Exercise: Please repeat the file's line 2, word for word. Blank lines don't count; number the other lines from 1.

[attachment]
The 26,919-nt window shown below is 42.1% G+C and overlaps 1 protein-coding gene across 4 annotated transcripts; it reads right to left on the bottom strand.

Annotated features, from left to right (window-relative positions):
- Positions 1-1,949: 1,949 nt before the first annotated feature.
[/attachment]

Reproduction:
Annotated features, from left to right (window-relative positions):